Recently I described some problems I had with italic characters in one of my books. And no, I don’t mean people from Italy; I’m talking about text in what is called italic type.
As the Wikipedia entry explains, italic type has been around for quite a while. It arose in imitation of calligraphic handwriting, hence its rightward slant. Italics have a certain ornamental quality, and are often used where elegance is required, as in wedding invitations.
Here is a great description from Wikipedia, of a specific type of italics: “a more deliberate and formal handwriting [with] longer ascenders and descenders, sometimes with curved or bulbous terminals…” Love that typographical jargon!
Those longer ascenders and descenders are most evident in the letter “f,” which was the one that recently gave me grief when I was correcting a few errors in one of my books.
That’s one problematic aspect of italics: space. Although italic text is overall more compact than regular text, certain italic letters need more space than their upright counterparts. The aforementioned “f” in particular. In the illustration above, you can see that both the curly descender and ascender project farther beyond the vertical axis of the italicized letter than the ordinary one. And look at that “z” in the featured image at the top of the post! Apparently italic Garamond is notorious for triggering warnings of insufficient gutter. I can say from experience that’s true of italic Palatino as well.
Garamond and Palatino are serif fonts. Those who use sans-serifs may not have to worry about this issue, since their version of italic forms is oblique type. This post is in a sans-serif font, so this letter “f,” although slanted, lacks the curly bits. I don’t like sans-serif fonts for novels, though.
Just the superficial research I’ve done for writing this post and selecting fonts for my books has reminded me of how interesting typography can be. Designing whole alphabets for function and beauty is an art, one that involves subtlety and attention to fine details. There are hundreds of typefaces. Wikipedia lists many of them, some with intriguing names, such as Skeleton Antique, Inconsolata, Roboto, and Ionic No. 5.
Italics are conventionally used to signal emphasis or distinction, such as words given extra stress, book and movie titles, ships’ names, and foreign words and phrases.
So what about using italics in fiction? Some writers say they are distracting and should be avoided. Others make exceptions for the conventional usages.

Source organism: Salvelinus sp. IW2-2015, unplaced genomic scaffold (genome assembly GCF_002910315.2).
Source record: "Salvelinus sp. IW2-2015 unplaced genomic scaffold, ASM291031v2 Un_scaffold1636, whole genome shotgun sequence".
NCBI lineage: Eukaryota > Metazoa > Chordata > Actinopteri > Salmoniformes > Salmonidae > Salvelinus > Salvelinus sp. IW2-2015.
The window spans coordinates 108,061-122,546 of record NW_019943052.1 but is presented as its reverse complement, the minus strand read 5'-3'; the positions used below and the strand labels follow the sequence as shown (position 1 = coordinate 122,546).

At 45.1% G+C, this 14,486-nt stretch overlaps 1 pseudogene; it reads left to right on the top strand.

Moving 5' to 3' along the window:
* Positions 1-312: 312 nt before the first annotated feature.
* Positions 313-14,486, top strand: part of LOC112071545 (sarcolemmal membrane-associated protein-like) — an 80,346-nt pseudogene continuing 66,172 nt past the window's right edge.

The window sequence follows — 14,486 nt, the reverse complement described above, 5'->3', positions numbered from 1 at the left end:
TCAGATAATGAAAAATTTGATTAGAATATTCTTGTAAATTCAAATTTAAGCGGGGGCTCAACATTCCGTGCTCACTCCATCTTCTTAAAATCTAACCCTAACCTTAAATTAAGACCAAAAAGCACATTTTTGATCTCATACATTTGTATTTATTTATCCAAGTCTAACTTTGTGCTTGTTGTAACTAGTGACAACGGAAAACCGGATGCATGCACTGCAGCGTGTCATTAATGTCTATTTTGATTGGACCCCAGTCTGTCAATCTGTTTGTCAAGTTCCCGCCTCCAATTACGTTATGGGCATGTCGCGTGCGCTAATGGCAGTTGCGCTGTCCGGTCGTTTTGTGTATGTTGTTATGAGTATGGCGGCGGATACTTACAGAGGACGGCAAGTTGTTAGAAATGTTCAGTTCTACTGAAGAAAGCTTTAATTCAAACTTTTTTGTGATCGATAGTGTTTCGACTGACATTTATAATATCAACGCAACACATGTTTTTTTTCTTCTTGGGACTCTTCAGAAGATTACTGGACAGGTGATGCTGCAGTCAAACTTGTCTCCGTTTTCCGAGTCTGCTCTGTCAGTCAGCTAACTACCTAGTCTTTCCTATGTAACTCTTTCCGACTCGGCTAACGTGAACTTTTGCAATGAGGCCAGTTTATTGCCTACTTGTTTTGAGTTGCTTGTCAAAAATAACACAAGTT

To the list of those usages some would add unspoken thoughts.
Ah yes, unspoken thoughts… My recent issue with italics wasn’t the first one I’ve blogged about. Since most of my writing is in first person, I am rather attached to italics for the narrator’s unvoiced thoughts. Several years ago, a discussion in my critique group provoked this blog post. It seems this use of italics is a hot topic among writers. Here is another discussion (see the comments!)
Despite all that, I think italics are a useful tool for conveying nuance in fiction. Words emphasized in dialogue and thoughts a narrator shares with the reader alone can be powerful. After circling the fabled mulberry bush a few times, I have decided on my own set of Principles of Italic Usage in Fiction.
- Use italics in moderation and with clear intention.
- Specific situations: emphasis, titles of works, foreign words, unspoken thoughts. The foreign words must be ones that haven’t been absorbed into everyday English. No italics for “en route” or “zeitgeist.” (And no capital “z” on that one, either.)
- Italicize unspoken thoughts in first person narration. But keep them brief and few. And if there’s a thought tag, no italics. If italics, no thought tag. As in: I’ll live to regret this, I thought. Or: I’ll live to regret this.
- No more than three consecutive sentences in italics. Preferably short sentences.
- Be consistent. Use italics for the same things and in the same way throughout the work.
So writers and self-publishers: you may wish to cast a critical eye on italicized text in your works in progress and reduce it to a bare minimum. And when you’re formatting the print version of a book, watch out for italic “f’s” in the gutter.